The UK Home Secretary, Amber Rudd, has announced that the way the Police deal with hate crime is to be reviewed by Her Majesty’s Inspectorate of Constabulary (HMIC) after a reported 57% increase of incidents since the EU Referendum result in June.

Over 6,000 hate crimes have been reported to Police since the historic ‘Leave’ result in June, with 289 reports made on 25th June 2016 – just one day after the result was announced.

But why now? Why has it suddenly risen?

Examples of incidents include cards being distributed bearing slogans such as “no more Polish vermin” as well as many reports of non-white people being told to get out of the country. Former UK Prime Minister, David Cameron condemned those who hurled racist slurs at people of ethnic minorities.

With the result of the EU Referendum still dividing the country, is it fair to say that the rise in reported hate crime is a direct effect of the Brexit result? According to BBC Home Affairs correspondant, Danny Shaw, the increase of hate crime is, at least partly due to more awareness of the issues, and more knowledge of how to report it.

Could it even be that the media are just reporting it more than they have before?

It is widely known and acknowledged that the media have a significant influence over how the general public form opinions and with a lot of newspapers pro-Brexit, could the media itself be to blame for the rise in hate crime?

With the referendum result still fresh in people’s minds, could the leave victory have amplified the hatred of those members of the public who are racist? According to Scotland Yard’s Deputy Commissioner Craig Mackey, it has. He said that the Brexit vote seemed to have “Unleashed something in people”

When a report comes in about a hate crime against an EU immigrant, Remain supporters are very quick to point the finger of blame towards Leave voters, and say that it was a leave supporter who committed the crime. This may be true, but the majority of them forget that only a small number of leave voters are racist.

Recently, it was reported in East Anglian News, that a Romanian food shop in Norwich was the target of an arson attack, which is suspected to be racially aggravated.

Since the attack, the owner, a woman named Maria, was overwhelmed by the amount of support she and her family received from local residents and visitors.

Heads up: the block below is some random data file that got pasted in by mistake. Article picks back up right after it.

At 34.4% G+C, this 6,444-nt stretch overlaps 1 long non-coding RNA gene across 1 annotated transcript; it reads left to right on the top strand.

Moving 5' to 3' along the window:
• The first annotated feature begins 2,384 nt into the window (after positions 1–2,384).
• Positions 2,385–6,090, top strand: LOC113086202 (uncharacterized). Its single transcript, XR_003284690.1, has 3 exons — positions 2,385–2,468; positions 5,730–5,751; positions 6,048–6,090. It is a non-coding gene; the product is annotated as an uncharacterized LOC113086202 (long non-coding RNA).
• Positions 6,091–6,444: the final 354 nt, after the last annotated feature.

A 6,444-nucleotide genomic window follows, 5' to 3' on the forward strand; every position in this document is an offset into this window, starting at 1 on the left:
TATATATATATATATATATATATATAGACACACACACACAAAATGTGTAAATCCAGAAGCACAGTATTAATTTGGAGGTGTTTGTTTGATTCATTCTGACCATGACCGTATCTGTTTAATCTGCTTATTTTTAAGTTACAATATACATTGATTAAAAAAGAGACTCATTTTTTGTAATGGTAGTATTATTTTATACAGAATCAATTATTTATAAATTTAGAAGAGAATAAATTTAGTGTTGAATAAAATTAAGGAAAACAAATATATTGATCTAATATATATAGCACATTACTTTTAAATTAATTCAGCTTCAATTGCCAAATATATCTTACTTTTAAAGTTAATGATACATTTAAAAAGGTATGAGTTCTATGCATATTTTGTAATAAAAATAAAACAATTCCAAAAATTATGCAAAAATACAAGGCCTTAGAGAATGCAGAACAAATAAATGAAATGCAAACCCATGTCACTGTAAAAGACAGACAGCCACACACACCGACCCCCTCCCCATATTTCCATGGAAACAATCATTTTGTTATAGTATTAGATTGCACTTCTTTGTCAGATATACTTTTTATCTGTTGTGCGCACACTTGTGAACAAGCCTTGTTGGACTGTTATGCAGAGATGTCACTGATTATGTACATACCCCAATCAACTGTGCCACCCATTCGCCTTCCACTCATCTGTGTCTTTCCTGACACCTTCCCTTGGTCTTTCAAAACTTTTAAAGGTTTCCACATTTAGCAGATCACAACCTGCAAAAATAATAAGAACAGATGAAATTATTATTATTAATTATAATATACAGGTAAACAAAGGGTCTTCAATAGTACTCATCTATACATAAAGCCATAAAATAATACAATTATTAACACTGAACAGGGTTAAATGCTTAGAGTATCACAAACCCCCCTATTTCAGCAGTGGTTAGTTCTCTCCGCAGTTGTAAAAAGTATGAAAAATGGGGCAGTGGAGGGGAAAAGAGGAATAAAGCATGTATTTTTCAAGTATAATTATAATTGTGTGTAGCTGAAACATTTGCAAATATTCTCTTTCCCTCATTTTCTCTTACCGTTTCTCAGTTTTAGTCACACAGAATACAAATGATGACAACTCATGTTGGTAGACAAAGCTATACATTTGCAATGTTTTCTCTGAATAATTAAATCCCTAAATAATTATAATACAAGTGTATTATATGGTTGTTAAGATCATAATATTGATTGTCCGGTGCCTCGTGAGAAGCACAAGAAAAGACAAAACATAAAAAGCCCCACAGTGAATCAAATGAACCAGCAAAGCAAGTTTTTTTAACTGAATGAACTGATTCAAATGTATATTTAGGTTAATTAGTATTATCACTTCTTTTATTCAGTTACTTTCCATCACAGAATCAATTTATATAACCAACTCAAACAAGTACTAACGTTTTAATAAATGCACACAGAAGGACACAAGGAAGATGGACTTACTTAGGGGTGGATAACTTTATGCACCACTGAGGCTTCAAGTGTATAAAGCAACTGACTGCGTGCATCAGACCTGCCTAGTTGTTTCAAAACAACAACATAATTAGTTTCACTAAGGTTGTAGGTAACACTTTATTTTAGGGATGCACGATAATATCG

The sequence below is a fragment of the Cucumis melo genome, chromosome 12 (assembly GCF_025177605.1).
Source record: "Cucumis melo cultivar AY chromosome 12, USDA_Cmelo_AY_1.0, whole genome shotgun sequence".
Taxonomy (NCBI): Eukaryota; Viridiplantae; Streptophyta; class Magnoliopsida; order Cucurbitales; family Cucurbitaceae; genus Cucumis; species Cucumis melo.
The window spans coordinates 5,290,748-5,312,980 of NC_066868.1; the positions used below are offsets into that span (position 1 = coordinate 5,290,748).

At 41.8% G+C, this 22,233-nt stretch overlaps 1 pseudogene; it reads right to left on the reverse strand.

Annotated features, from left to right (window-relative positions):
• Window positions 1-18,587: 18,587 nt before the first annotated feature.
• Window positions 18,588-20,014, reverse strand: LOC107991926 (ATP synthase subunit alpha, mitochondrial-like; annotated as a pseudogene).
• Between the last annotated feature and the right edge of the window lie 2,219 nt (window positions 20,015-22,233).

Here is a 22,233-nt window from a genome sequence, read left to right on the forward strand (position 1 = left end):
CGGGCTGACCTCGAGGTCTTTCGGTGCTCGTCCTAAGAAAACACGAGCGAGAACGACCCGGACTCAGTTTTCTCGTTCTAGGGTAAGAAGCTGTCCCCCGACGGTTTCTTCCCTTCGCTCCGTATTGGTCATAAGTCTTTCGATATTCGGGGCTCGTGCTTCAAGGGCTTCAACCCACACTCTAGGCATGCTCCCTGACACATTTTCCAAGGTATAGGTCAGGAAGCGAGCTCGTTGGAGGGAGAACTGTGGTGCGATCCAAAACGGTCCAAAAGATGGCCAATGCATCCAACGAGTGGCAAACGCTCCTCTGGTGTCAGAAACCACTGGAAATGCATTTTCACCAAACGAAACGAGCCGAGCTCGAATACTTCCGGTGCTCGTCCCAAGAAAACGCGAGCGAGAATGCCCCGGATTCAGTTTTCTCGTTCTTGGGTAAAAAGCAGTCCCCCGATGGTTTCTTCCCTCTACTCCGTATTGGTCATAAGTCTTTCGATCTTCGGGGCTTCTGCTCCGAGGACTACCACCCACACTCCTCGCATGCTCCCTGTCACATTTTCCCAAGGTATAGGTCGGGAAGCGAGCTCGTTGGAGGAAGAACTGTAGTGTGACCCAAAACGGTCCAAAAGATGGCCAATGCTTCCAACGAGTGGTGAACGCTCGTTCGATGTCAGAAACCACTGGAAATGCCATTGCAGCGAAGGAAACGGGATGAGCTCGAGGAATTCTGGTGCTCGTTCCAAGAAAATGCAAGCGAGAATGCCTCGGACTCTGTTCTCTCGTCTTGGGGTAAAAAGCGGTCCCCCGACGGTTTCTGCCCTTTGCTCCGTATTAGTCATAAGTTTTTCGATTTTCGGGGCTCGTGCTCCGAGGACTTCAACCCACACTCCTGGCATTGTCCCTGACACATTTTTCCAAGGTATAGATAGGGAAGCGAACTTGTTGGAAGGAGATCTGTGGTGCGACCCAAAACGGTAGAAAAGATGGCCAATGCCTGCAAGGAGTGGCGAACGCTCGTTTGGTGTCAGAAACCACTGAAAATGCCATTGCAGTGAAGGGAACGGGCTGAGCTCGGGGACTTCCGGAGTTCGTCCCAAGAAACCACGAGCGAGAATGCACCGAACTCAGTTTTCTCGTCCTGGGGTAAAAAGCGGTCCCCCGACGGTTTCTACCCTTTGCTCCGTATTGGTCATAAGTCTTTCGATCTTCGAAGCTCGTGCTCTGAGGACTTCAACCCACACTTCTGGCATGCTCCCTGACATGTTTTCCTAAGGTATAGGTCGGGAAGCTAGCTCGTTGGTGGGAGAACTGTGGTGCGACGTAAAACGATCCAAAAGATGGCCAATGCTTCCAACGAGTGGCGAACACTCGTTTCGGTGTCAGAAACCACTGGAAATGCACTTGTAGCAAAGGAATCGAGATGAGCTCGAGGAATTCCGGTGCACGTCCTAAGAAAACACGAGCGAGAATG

A Just Giving page was set up to help Maria, with a target of just £500, this soon soared to over £30,000, as well as a group of organised volunteers (myself amongst them) turned up to her shop to assist in cleaning up the damage and helping to install cork-boards for temporary security. Some of these volunteers were, like myself, leave voters who were disgusted by this horrific attack on a business who’s owner has made a life for herself here in the UK.

This cork-board has since been hijacked by hundreds of sticky notes expressing their support and love for the shop, and its owners.

While this particular case has struck a nerve with the local community, the majority of reported hate crimes go unnoticed by the communities in which they are committed.

BBC presenter Trisha Adudu was recently racially abused whilst getting into her car, and apart from a small segment on BBC news, as well as minor media covering, it has marginally been swept under the carpet.

With the rise in reported hate crime 20% higher than compared to the same time last year, what exactly are the Police doing about it?

Mark Hamilton, Assistant Chief Constable for the National Police Chiefs’ Council Lead for Hate Crime said in a statement; “Police forces are working closely with their communities to maintain unity and tolerance and prevent any hate crime or abuse following the EU referendum.”

Mr Hamilton also confirmed that they were “Monitoring the situation closely”.

Details are as of yet unknown of when HMIC will undertake the review, which will also look at how hate crime and abuse is handled in schools, but Ms Rudd said that the review, which has been commissioned to look at all aspects of Police in England and Wales’ response to and understanding of all types of hate crime, will “help to give confidence, to give reassurance, and also to make sure communities who feel they’re experiencing too much hate crime are able to get that confidence back from the police that it’s being addressed”.

If you live in the United Kingdom and have witnessed any hate crime, you can report it by calling the Police on 101 or by calling Crimestoppers anonymously on 0800 555 111.




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